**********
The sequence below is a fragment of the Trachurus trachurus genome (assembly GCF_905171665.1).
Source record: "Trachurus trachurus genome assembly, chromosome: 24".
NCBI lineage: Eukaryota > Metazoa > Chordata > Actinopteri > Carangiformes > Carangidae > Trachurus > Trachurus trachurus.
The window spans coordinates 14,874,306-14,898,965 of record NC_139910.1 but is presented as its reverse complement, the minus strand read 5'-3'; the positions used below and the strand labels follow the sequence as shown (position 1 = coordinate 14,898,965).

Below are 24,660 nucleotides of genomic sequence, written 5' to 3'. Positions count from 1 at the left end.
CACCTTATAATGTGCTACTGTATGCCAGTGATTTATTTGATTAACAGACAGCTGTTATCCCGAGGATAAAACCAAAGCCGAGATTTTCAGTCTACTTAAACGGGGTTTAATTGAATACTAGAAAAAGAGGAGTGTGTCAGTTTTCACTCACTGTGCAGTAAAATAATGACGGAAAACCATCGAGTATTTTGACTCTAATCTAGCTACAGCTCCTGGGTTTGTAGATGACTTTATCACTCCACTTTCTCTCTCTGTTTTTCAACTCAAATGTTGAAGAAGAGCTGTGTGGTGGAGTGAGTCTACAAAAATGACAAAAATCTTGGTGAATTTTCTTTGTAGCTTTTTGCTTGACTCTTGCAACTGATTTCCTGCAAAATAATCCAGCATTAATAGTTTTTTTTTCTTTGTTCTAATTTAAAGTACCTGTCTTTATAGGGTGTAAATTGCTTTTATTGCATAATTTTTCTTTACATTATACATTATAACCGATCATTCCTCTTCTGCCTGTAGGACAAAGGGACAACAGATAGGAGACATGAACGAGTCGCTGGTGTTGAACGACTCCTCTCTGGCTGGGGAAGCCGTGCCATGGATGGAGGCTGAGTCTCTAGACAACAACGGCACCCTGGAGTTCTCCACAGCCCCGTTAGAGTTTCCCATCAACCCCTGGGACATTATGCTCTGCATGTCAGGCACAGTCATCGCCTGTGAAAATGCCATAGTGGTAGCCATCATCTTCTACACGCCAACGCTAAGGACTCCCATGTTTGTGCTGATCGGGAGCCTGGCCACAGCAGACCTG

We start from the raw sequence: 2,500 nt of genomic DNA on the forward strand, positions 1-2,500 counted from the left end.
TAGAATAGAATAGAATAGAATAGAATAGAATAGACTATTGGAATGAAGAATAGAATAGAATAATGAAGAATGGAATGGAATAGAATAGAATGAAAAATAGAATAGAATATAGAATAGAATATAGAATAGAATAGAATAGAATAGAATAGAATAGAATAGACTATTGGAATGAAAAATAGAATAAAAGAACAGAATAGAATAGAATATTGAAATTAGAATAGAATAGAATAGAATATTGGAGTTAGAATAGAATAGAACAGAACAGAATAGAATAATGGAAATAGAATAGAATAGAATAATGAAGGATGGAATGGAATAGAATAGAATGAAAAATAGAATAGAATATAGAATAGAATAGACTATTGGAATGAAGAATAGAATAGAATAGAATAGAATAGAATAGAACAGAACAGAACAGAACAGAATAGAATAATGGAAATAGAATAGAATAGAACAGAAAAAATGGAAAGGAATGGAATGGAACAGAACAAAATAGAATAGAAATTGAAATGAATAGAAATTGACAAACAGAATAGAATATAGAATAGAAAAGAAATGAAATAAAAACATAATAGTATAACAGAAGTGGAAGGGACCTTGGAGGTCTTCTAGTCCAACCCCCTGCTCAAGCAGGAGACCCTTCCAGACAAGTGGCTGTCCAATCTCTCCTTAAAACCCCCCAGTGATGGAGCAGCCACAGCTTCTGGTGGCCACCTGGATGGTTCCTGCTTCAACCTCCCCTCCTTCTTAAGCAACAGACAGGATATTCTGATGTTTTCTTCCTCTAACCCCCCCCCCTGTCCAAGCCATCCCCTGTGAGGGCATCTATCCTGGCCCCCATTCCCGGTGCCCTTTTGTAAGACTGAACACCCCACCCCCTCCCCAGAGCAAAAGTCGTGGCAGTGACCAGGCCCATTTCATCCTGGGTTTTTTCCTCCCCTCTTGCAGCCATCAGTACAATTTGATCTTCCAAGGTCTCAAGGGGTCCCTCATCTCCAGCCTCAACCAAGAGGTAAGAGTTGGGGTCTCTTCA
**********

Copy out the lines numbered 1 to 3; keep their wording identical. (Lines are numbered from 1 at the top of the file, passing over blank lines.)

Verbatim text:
The sequence below is a fragment of the Trachurus trachurus genome (assembly GCF_905171665.1).
Source record: "Trachurus trachurus genome assembly, chromosome: 24".
NCBI lineage: Eukaryota > Metazoa > Chordata > Actinopteri > Carangiformes > Carangidae > Trachurus > Trachurus trachurus.